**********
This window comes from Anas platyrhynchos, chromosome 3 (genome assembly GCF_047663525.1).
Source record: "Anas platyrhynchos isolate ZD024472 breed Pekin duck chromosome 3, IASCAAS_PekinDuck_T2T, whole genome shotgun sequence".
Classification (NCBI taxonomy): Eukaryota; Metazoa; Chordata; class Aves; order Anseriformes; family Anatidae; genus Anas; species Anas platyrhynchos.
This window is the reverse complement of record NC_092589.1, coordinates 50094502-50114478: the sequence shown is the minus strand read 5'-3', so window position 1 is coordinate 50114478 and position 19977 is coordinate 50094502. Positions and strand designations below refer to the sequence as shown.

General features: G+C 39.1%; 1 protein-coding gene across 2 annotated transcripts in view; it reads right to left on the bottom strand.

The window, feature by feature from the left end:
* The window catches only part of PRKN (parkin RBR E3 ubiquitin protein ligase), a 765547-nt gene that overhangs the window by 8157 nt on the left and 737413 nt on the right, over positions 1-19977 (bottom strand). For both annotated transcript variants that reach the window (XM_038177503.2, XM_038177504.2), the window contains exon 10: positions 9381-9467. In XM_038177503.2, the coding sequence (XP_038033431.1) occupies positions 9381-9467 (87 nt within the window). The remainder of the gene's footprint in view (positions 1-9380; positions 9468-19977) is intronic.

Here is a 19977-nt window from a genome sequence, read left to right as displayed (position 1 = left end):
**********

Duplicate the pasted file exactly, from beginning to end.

This window comes from Anas platyrhynchos, chromosome 3 (genome assembly GCF_047663525.1).
Source record: "Anas platyrhynchos isolate ZD024472 breed Pekin duck chromosome 3, IASCAAS_PekinDuck_T2T, whole genome shotgun sequence".
Classification (NCBI taxonomy): Eukaryota; Metazoa; Chordata; class Aves; order Anseriformes; family Anatidae; genus Anas; species Anas platyrhynchos.
This window is the reverse complement of record NC_092589.1, coordinates 50094502-50114478: the sequence shown is the minus strand read 5'-3', so window position 1 is coordinate 50114478 and position 19977 is coordinate 50094502. Positions and strand designations below refer to the sequence as shown.

General features: G+C 39.1%; 1 protein-coding gene across 2 annotated transcripts in view; it reads right to left on the bottom strand.

The window, feature by feature from the left end:
* The window catches only part of PRKN (parkin RBR E3 ubiquitin protein ligase), a 765547-nt gene that overhangs the window by 8157 nt on the left and 737413 nt on the right, over positions 1-19977 (bottom strand). For both annotated transcript variants that reach the window (XM_038177503.2, XM_038177504.2), the window contains exon 10: positions 9381-9467. In XM_038177503.2, the coding sequence (XP_038033431.1) occupies positions 9381-9467 (87 nt within the window). The remainder of the gene's footprint in view (positions 1-9380; positions 9468-19977) is intronic.

Here is a 19977-nt window from a genome sequence, read left to right as displayed (position 1 = left end):